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One key to the movement's success has been the decision to take no position on how species originated. This made ID a tent big enough to hold everything from old-fashioned creationists to New Agers who believe a "vital force" drives evolution. But one result is that ID simply isn't what its Ohio supporters and various journalists have called it--an "alternative" to Darwinism. Darwinism offers an explanation of how we got here. Any "theory" that offers no such explanation can't compete--much less win.
It isn't even clear that ID can outdo Darwinism in the realm of spiritual consolation. Some of ID's leading figures push God way back in evolutionary time. The philosopher and Baylor University professor William Dembski argues in mathematical language that natural selection, to create life as we know it, must have received some kind of external input. But he allows that this input could be something quite abstract, embedded in the early context of evolution--perhaps in "boundary conditions" that "constrain" genetic mutation.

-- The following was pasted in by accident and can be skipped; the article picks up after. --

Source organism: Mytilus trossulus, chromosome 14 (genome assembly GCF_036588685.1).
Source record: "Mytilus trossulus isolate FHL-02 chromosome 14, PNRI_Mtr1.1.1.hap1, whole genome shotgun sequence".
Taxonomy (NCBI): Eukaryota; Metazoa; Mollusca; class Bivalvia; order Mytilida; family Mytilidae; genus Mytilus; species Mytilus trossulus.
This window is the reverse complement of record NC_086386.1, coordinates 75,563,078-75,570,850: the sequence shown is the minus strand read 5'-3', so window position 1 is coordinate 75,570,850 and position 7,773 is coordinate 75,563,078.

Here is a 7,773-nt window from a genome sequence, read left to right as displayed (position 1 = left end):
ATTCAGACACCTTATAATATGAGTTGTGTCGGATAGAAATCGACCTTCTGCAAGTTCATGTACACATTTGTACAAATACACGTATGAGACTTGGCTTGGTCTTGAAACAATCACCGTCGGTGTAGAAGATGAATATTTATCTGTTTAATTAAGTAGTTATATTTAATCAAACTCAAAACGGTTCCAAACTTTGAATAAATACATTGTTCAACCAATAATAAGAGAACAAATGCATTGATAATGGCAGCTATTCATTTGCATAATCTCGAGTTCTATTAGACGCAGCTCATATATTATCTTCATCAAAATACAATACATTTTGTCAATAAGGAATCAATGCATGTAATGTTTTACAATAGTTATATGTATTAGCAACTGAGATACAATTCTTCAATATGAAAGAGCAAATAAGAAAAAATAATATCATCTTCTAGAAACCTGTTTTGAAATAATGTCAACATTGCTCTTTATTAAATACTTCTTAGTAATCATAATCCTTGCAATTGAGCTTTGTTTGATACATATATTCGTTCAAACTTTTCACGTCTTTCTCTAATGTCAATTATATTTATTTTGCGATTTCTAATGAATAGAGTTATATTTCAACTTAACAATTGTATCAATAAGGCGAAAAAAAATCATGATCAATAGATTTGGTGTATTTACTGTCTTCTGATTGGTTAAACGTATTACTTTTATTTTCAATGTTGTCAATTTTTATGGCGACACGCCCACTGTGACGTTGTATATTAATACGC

But if early, abstract and arguably divine input is what you're after, plain old Darwinism leaves room for that. No one knows how DNA began to replicate or how the universe got built in such a way that replication was possible. It's not crazy to think that such initial conditions were set by some intelligence for an overarching purpose that is still unfolding. After all, look at the spiritually rich products of evolution so far: consciousness, love, the human conscience, morally consequential choice.
ID adherents may be right to say that some sort of divinity got the evolutionary ball rolling, and that principles designed by that divinity keep it rolling. But they're wrong to think they have to attack poor Charles Darwin in order to make this claim.